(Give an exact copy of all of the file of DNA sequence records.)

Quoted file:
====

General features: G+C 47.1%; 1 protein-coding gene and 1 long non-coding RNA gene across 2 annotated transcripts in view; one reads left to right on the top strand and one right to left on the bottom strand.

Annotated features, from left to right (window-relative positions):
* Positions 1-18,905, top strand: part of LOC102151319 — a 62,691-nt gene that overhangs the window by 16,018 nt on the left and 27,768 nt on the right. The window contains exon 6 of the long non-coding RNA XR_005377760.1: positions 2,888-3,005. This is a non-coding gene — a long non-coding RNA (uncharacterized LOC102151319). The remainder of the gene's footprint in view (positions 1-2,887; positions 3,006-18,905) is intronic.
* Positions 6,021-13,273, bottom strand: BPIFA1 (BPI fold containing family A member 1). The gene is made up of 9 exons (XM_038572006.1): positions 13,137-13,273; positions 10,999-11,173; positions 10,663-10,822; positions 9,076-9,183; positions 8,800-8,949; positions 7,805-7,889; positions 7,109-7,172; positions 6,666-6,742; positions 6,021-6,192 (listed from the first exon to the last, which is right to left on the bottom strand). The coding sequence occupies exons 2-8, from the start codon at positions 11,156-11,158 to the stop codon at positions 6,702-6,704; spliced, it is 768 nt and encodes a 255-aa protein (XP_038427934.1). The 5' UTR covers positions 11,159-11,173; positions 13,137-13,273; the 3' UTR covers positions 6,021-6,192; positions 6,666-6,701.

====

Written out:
General features: G+C 47.1%; 1 protein-coding gene and 1 long non-coding RNA gene across 2 annotated transcripts in view; one reads left to right on the top strand and one right to left on the bottom strand.

Annotated features, from left to right (window-relative positions):
* Positions 1-18,905, top strand: part of LOC102151319 — a 62,691-nt gene that overhangs the window by 16,018 nt on the left and 27,768 nt on the right. The window contains exon 6 of the long non-coding RNA XR_005377760.1: positions 2,888-3,005. This is a non-coding gene — a long non-coding RNA (uncharacterized LOC102151319). The remainder of the gene's footprint in view (positions 1-2,887; positions 3,006-18,905) is intronic.
* Positions 6,021-13,273, bottom strand: BPIFA1 (BPI fold containing family A member 1). The gene is made up of 9 exons (XM_038572006.1): positions 13,137-13,273; positions 10,999-11,173; positions 10,663-10,822; positions 9,076-9,183; positions 8,800-8,949; positions 7,805-7,889; positions 7,109-7,172; positions 6,666-6,742; positions 6,021-6,192 (listed from the first exon to the last, which is right to left on the bottom strand). The coding sequence occupies exons 2-8, from the start codon at positions 11,156-11,158 to the stop codon at positions 6,702-6,704; spliced, it is 768 nt and encodes a 255-aa protein (XP_038427934.1). The 5' UTR covers positions 11,159-11,173; positions 13,137-13,273; the 3' UTR covers positions 6,021-6,192; positions 6,666-6,701.